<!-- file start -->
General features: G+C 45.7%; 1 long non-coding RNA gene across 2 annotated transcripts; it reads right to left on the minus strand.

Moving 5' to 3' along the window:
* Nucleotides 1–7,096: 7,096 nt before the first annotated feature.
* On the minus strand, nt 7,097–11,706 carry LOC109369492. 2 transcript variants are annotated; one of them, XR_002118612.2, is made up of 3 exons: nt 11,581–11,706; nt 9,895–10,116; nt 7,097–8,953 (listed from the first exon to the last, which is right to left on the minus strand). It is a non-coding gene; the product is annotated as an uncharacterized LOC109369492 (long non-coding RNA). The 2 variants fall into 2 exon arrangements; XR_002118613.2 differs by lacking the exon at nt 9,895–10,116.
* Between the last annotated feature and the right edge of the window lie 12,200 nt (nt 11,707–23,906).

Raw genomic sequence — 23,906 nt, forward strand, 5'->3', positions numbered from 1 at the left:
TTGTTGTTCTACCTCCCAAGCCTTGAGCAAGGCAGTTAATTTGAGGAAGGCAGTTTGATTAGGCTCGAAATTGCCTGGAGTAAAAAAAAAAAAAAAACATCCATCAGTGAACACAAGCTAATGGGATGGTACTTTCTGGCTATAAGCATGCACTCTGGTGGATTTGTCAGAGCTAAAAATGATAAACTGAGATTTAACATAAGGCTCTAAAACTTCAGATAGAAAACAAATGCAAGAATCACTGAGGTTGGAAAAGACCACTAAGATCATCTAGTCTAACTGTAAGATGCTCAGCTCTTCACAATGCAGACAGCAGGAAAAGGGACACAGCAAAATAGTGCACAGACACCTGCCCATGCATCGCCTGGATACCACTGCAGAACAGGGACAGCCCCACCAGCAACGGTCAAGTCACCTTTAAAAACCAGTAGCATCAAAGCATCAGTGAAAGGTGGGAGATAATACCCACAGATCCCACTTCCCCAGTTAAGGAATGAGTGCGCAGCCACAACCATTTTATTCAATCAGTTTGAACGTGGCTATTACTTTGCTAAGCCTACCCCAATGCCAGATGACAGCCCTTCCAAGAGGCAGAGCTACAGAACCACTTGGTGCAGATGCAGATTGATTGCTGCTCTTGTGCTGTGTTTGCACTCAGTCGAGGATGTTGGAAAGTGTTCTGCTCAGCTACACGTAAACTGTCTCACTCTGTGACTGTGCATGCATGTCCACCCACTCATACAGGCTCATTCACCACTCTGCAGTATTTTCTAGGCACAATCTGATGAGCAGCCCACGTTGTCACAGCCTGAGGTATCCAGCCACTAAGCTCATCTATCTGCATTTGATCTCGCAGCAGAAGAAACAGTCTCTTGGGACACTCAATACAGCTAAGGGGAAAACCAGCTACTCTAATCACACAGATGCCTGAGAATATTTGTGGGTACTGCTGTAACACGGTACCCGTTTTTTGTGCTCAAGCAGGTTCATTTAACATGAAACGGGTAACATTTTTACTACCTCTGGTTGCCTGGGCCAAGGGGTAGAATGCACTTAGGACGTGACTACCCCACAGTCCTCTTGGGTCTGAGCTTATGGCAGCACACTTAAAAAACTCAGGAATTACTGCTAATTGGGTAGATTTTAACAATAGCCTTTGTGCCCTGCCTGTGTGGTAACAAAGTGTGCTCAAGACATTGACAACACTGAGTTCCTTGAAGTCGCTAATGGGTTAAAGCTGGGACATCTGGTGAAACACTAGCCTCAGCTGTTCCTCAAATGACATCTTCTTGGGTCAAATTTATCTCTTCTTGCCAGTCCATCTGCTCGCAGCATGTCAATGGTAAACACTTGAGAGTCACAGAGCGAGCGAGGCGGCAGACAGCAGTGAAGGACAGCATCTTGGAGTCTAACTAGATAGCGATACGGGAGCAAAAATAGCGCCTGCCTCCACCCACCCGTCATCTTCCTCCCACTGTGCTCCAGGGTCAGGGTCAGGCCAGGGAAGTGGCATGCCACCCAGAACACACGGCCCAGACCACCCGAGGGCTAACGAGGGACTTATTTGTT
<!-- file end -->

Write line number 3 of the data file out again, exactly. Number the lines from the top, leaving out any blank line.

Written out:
* Nucleotides 1–7,096: 7,096 nt before the first annotated feature.